The British pound (Exchange:GBP=) had a sterling performance over the past year, but could it lose some of its shine following the Bank of England's (BoE) inflation report?
Investors will be listening to BoE Governor Mark Carney closely today for any indications of an interest rate hike this year against a backdrop of a strengthening British economy. Jobs data for April, also due today, could drive sterling's performance too.
"For the next 24 hours, everyone's focus will shift to the British pound because the Bank of England's Quarterly Inflation Report is the most important event risk this week," said Kathy Lien, managing director at BK Asset Management.
"The big question before us is whether the economic landscape has changed enough for the central bank to take a more active approach to monetary policy and we think the risk is for a disappointment," she added.
After years of sluggish growth following the 2008 financial crisis, the U.K. economy has finally come back into its own and is set to clock up a healthy 3 percent growth rate this year. However, house prices remain a concern, with a 10 percent surge over the past year stoking fears of a bubble.
As the economy recovers, many industry watchers have speculated that the central bank could raise interest rates from all-time lows of 0.5 percent in a bid to offset inflation. Consequently the pound jumped 13 percent since last July, and is currently around $1.6833.
But Lien pointed out that while manufacturing and service sector data in the U.K. is accelerating, retail sales growth remains weak. More importantly, annualized consumer price growth slowed to 1.6 percent in March from 1.7 percent in February, dampening rate hike expectations.
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"The strong currency also puts further pressure on inflation and as long as the risk of a jump in inflation expectations is low, the BoE may prefer to keep monetary policy steady for the time being," added Lien.
She said the BoE could move to tame housing market inflation by scaling back its Help-to-Buy scheme and imposing mortgage restrictions, rather than tightening monetary policy.
But other analysts were more convinced that the BoE inflation report could give the pound a boost.
BNP Paribas said in a note they weren't expecting Governor Carney to push significantly against rising policy tightening expectations at today's press conference, leaving scope for rates to increase.
Furthermore, the bank also expects April jobs data to show another 35,000 decrease in jobless claims and a further decline in the unemployment rate to 6.8 percent from 6.9 percent in March, in line with consensus. And a stronger economy means higher expectations of interest rate hikes.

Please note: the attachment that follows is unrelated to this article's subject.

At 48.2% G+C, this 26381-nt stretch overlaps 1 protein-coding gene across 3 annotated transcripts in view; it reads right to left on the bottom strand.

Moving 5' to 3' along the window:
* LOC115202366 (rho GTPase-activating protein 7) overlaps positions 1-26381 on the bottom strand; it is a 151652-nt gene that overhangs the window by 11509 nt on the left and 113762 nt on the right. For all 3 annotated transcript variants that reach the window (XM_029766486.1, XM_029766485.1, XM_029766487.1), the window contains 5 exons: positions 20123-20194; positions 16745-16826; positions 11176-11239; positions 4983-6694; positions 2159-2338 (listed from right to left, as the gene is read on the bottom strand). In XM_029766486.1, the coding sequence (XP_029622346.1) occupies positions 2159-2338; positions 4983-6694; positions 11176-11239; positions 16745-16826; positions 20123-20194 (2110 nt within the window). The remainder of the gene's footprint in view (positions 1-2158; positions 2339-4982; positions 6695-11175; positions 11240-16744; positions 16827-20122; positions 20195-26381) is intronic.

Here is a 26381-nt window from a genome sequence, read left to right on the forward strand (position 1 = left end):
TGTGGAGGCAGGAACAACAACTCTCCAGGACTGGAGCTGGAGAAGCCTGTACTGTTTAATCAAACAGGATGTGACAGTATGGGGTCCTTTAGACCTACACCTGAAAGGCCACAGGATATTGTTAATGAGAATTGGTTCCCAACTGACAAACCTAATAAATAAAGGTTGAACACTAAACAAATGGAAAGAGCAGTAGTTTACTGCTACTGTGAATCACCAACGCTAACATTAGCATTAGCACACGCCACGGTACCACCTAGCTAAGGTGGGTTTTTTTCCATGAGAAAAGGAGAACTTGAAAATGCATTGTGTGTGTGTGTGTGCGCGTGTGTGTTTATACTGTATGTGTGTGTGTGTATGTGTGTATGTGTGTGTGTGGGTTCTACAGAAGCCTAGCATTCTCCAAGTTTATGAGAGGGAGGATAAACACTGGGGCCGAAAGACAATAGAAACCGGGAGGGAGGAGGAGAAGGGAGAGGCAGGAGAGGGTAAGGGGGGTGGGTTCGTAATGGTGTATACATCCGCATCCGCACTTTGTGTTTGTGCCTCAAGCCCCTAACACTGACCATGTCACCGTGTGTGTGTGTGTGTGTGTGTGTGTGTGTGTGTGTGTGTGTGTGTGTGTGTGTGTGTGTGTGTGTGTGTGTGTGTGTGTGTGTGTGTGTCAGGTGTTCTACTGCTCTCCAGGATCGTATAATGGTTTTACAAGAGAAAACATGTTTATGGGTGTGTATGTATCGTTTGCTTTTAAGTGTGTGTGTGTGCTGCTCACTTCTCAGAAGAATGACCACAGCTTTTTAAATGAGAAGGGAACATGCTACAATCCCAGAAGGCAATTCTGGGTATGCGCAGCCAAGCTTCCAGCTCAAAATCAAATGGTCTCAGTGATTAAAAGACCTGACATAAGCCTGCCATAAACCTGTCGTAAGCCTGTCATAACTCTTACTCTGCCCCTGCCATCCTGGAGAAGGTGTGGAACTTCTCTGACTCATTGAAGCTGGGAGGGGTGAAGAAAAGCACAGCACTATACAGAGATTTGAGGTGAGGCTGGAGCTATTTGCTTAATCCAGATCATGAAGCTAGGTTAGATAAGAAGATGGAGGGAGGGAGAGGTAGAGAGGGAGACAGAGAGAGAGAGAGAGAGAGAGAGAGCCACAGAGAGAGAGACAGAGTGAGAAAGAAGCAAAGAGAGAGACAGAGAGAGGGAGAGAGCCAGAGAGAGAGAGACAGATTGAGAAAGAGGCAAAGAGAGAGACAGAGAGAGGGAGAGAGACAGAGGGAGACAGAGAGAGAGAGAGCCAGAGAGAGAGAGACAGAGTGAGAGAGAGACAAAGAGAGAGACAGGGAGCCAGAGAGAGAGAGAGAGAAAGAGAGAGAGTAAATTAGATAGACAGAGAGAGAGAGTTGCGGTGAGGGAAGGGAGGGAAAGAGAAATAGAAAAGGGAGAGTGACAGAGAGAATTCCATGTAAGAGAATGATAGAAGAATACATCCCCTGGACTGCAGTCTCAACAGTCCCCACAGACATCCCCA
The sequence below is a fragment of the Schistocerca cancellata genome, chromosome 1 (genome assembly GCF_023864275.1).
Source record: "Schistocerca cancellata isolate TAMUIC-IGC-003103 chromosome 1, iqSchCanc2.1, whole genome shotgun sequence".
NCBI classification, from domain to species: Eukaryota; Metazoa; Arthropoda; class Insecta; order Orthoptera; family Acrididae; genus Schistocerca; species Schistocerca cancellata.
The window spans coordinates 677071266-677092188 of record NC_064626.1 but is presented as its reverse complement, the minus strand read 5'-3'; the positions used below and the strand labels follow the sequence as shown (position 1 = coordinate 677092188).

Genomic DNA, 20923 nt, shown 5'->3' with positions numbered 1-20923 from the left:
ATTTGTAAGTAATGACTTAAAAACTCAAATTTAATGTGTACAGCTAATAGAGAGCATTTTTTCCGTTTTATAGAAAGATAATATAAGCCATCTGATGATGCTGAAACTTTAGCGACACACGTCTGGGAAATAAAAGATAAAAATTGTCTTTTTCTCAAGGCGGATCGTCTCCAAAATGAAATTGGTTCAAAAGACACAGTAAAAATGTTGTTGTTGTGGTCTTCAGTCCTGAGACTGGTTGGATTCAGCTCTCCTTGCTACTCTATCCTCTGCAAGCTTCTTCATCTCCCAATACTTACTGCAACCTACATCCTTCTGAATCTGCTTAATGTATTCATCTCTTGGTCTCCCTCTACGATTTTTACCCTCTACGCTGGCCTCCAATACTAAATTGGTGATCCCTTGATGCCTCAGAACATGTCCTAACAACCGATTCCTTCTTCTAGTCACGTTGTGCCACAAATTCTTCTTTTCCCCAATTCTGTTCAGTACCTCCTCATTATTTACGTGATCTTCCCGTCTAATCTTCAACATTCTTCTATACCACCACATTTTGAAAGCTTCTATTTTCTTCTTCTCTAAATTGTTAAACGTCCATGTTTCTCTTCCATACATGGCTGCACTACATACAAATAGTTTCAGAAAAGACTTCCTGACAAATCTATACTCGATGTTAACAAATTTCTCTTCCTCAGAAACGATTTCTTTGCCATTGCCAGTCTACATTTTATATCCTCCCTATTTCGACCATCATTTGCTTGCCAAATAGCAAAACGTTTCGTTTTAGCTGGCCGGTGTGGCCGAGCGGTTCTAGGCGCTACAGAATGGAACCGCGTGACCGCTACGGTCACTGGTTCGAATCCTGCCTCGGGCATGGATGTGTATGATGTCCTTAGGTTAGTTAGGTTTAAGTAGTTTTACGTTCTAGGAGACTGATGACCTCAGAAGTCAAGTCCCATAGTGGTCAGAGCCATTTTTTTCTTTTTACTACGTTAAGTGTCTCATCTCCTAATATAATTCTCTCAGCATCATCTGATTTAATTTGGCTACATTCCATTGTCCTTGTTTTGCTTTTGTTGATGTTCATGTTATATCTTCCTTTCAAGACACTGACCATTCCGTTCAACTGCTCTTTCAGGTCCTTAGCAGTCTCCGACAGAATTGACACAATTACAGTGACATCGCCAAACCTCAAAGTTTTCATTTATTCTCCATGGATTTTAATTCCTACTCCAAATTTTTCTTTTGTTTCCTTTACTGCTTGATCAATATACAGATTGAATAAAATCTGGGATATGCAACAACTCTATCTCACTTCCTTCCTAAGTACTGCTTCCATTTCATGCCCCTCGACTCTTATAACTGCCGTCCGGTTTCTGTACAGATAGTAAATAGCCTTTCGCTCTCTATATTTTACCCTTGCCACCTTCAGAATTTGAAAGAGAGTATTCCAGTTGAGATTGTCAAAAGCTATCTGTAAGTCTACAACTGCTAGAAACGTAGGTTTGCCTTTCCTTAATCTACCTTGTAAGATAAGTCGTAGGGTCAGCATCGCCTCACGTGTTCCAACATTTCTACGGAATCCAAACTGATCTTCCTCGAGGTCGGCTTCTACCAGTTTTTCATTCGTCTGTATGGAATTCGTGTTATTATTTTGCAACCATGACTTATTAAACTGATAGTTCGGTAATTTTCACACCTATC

"With sterling already lagging the recent rise in U.K. short-term rates, we believe the case for building sterling longs has become more compelling," said Daniel Katzive, FX strategist at BNP Paribas, who said the bank's currency trading desk had initiated a short euro-sterling (Exchange:EURGBP=) trade recommendation on Wednesday.
Sean Callow, currency strategist at Westpac bank (ASX:WBC-AU), also told CNBC he believes the BoE inflation report could give the pound a boost on Wednesday despite his view that the bank won't hike rates for another year.
"The pound is due a little bounce, it's lost a bit of ground recently and I see it heading back towards $1.69, especially if the unemployment numbers come in strongly," he said.
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Callow doesn't expect any major policy changes to come out of the BoE's inflation report, however, and said Carney would likely retain an optimistic outlook on the U.K. recovery while acknowledging spare capacity in the economy.
"While the next move is almost certainly tighter, the spare capacity and the low inflation readings buy them plenty of time," he added.
BK Asset Management's Lien also pointed out that the pound has historically reacted strongly to the BoE's inflation reports, such as in February, whenpound-dollar (Exchange:GBP=) jumped more than 150 pips in one day after the BoE surprised the market by upgrading their growth forecasts and dropping their 7 percent unemployment rate threshold.
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